Every one knows that the breathing of air which has lost little of its due proportion of oxygen is the essential condition of vigorous life and of a fine physique;... (p. 92) is not possible to enjoy fulness of life in town. (p. 93)
Therefore, it is worth while to have even a physical ideal for one's child; not, for instance, to be run away with by the notion that a fat child is necessarily a fine child. The fat child can easily be produced: but the bright eye, the open regard, the springing step; the tones, clear as a bell; the agile, graceful movements that characterise the well-brought-up child, are the result, not of bodily well-being only, but of 'mind and should according well,' of a quick, trained intelligence, and of a moral nature habituated to 'the joy of self-control.' (p.95)
Other Resources in Support of Nature Study: 

Last Child in the Woods: Saving Our Children From Nature-Deficit Disorder by Richard Louv

Ted Talk with great information on the importance of nature: Get Hooked on Nature.

Our Children Deserve As Much Outdoor Time as Inmates and Chickens by Ben Klasky

Tuesday, June 20, 2017

2016-2017 Year 6 and 7 End Wrap-Up....

I finished my Homeschool Audit yesterday. It's a good feeling to wrap things up. Since our 2016-2017 academic year has been finished for about a month, I've had time to reflect. Back in August 2016, I posted our original Year 6 and Year 7 plans. Today, I plan to share what worked and what didn't.

Year 6

Ruben used Heart of Dakota Creation to Christ this year, but part way in, I started making modifications and swapping out books. There was much busy work that I cut. You can find Ruben's original plan here.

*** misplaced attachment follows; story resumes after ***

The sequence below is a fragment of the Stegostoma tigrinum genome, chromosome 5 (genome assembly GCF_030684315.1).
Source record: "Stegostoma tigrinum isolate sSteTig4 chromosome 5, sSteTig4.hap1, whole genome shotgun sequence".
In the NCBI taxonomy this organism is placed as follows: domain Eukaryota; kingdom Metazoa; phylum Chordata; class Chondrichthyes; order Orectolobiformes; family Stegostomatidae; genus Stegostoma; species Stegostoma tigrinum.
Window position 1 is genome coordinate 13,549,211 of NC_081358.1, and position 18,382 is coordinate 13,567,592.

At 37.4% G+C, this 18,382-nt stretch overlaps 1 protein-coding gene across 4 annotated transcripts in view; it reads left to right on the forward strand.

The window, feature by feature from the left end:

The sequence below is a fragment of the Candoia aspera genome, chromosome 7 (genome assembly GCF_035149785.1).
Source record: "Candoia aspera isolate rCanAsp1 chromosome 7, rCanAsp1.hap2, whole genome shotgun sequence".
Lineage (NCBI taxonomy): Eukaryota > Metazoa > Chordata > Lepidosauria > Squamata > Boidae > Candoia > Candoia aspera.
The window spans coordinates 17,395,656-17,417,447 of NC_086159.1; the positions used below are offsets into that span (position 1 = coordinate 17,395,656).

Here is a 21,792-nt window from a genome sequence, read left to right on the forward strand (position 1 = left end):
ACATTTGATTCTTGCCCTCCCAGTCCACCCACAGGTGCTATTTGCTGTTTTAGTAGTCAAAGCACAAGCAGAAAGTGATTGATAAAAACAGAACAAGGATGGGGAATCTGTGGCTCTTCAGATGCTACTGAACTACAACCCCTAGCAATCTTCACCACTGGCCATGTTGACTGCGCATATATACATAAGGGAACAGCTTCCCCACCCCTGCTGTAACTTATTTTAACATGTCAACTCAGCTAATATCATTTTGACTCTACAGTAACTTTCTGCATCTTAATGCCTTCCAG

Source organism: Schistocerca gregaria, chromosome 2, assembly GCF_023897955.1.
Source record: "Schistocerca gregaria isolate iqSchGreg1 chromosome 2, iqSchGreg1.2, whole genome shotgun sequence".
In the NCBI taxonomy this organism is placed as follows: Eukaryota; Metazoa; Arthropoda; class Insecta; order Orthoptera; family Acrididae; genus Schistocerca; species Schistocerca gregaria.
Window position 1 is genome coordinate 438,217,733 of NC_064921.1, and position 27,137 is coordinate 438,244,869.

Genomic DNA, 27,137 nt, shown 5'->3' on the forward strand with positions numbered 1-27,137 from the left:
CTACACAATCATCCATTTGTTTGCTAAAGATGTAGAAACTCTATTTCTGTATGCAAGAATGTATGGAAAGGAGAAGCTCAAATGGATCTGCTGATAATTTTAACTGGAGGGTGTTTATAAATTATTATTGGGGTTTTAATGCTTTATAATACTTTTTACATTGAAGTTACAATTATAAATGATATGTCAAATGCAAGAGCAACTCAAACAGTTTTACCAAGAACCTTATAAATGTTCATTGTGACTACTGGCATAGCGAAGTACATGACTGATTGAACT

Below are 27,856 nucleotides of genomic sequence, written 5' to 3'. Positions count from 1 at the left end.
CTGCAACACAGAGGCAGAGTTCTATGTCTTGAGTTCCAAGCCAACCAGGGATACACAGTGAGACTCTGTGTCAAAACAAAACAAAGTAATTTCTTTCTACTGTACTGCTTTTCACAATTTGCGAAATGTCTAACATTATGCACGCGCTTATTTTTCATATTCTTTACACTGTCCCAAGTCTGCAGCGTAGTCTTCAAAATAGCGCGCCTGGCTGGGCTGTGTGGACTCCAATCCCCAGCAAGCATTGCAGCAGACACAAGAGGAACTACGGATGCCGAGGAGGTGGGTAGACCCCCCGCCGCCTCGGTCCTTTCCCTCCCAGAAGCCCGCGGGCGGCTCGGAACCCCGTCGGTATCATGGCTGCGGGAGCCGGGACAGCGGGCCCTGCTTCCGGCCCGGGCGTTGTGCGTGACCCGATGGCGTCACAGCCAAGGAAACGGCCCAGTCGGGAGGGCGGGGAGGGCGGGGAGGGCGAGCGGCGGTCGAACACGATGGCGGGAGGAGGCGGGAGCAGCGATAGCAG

Bible - The DK Illustrated Family Bible (HOD) - Ruben read this independently and enjoyed it. I will continue to have him do some type of bible reading on his own. - hit 

Citizenship - I'm still thinking about Plutarch and will most likely add something later in the year.

History and Literature -
The Story of the Ancient World by Christine Miller (HOD) - read aloud; provided a great spine; short readings; Ruben was on the fence, but in the end decided against it - miss
Genesis: Finding Our Roots by Ruth Beechick (HOD, AO 6) - read aloud; skipping some parts; miss
What in the World? Vol. 1: Ancient Civilizations and the Bible by Diana Waring (HOD) - Ruben listened to audio independently and enjoyed; I will most likely continue with the next vol. next year; hit
Draw and Write Through History: Greece and Rome by Carylee Gressman (HOD) - used as a resource for illustrating notebook pages; hit
Dinosaurs of Eden by Ken Ham (HOD) - read aloud; miss
The Golden Bull by Marjorie Cowley (HOD) - read aloud; hit
Boy of the Pyramids, A Mystery of Ancient Egypt by Ruth Fosdick Jones (HOD, SCM) - read aloud for the second time; hit
Hittite Warrior by Joanne Williamson (HOD, Sonlight) - read aloud; hit